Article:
Literature as Property between Law and Culture
Despite of 30 years of law-and-literature research, the question of literary property or literature as property has still been neglected. This is partly due to a certain incompatibility of a legal and a literary definition of property, but there has also been notable development in the discourse on property as such. Contemporary debates in politics and culture about intellectual property, copyright, plagiarism, open access, cultural appropriation and the like, as well as increasing appropriations of individual textual creativity as corporate property, all raise the question of how an interdisciplinary approach of the subject might contribute towards a solution. Furthermore, a history of property from a literary and cultural studies-point of view still needs a more profound theoretical and methodological structure.
The project tries to construe the methodological and conceptual differences between a legal and a literary history of intellectual property, but it does not restrict itself to an analysis of only historical conditions or constellations. In fact, the project’s objective is a modern transnational understanding of literary property as a paradigmatic example of intellectual property in order to clarify literary property’s current and future impact concerning biased interpretations of the term and an effective sketch of a possible legal protection scale.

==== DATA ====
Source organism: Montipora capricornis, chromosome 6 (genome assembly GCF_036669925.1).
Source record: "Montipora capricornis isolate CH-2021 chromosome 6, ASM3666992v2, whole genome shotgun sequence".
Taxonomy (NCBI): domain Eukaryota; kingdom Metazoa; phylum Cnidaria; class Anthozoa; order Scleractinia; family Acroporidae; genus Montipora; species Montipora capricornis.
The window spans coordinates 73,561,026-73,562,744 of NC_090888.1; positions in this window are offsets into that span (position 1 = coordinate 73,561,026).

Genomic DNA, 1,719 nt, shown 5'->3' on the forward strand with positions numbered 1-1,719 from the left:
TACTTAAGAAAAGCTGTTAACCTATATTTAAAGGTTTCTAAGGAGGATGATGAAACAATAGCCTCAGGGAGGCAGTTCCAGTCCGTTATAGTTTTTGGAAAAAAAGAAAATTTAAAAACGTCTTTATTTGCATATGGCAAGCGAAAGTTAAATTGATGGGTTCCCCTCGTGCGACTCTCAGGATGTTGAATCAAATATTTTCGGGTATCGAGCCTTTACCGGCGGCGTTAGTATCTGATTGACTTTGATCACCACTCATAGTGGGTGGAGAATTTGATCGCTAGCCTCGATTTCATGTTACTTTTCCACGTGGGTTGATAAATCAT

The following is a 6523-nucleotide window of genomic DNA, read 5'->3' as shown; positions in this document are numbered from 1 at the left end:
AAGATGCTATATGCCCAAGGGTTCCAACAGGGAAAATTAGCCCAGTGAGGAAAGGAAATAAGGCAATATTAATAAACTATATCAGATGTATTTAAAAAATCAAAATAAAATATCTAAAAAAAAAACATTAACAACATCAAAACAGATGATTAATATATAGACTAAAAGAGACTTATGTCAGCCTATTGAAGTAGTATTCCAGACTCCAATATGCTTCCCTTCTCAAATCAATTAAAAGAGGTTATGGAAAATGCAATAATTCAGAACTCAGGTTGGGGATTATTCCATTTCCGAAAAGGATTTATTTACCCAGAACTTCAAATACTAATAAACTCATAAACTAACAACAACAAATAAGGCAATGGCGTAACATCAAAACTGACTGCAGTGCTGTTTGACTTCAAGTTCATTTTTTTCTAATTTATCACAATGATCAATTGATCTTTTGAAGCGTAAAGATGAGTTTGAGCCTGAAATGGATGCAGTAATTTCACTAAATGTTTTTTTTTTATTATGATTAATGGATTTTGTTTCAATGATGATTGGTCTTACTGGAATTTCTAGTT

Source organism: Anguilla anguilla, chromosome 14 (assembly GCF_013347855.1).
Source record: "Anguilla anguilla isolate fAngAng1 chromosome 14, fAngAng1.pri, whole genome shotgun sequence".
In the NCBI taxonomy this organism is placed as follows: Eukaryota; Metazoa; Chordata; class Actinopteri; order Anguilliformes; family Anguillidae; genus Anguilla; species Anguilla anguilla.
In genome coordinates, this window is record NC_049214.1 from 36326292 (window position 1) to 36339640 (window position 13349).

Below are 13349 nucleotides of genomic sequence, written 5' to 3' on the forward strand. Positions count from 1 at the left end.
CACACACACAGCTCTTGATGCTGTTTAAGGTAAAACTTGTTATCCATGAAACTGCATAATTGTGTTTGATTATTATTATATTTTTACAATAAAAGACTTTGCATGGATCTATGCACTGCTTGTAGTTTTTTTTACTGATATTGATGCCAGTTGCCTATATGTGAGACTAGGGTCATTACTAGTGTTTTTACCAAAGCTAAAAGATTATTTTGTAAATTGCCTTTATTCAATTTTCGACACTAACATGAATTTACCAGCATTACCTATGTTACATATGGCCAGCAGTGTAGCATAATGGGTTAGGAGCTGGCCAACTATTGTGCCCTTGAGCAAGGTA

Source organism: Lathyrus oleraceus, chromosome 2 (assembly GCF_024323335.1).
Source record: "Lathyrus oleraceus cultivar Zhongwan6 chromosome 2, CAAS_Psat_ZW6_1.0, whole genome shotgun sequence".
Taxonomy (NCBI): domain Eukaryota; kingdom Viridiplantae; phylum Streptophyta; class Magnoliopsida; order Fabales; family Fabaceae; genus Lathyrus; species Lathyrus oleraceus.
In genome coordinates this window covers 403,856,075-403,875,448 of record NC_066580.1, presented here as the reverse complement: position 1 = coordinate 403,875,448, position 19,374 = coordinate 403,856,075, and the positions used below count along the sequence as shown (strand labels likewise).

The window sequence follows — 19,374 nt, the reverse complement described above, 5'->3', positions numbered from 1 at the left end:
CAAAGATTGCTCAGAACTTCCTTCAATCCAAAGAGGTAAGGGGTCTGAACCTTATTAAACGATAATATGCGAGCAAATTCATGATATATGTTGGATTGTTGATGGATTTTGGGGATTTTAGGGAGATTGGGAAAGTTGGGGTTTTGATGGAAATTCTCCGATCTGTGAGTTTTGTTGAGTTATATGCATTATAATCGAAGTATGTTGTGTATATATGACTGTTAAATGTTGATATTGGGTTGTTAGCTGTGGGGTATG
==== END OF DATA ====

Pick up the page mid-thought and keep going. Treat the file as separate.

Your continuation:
The project rests on the premise that legal and cultural concepts of literary property are placed in a reciprocal cognitive tension with each other. This engenders two complementary perspectives: on the one hand, the PIs investigate individualist versus collectivist demands in both literary and legal discourses in the American and European contexts since the 19th century (especially in comparison to developments in Germany and France) and they trace the resulting tensions between law and literature on the other. The project is placed within the historical context of 19th-century debates on international copyright with a special focus on American discussions of intellectual property, which negotiated fundamental questions concerning the legal, political and cultural functions of property. The 19th-century American copyright debate can be duly considered a predecessor of contemporary debates on the internationalization and globalization of a Western culture of intellectual property due its extensive negotiation of different national and cultural positions towards an idealistic and legal evaluation of property. The project thus approaches contemporary debates on the legitimation of the notion of property from a historical perspective, thereby regarding ‘property’ as a central nexus between law and literature.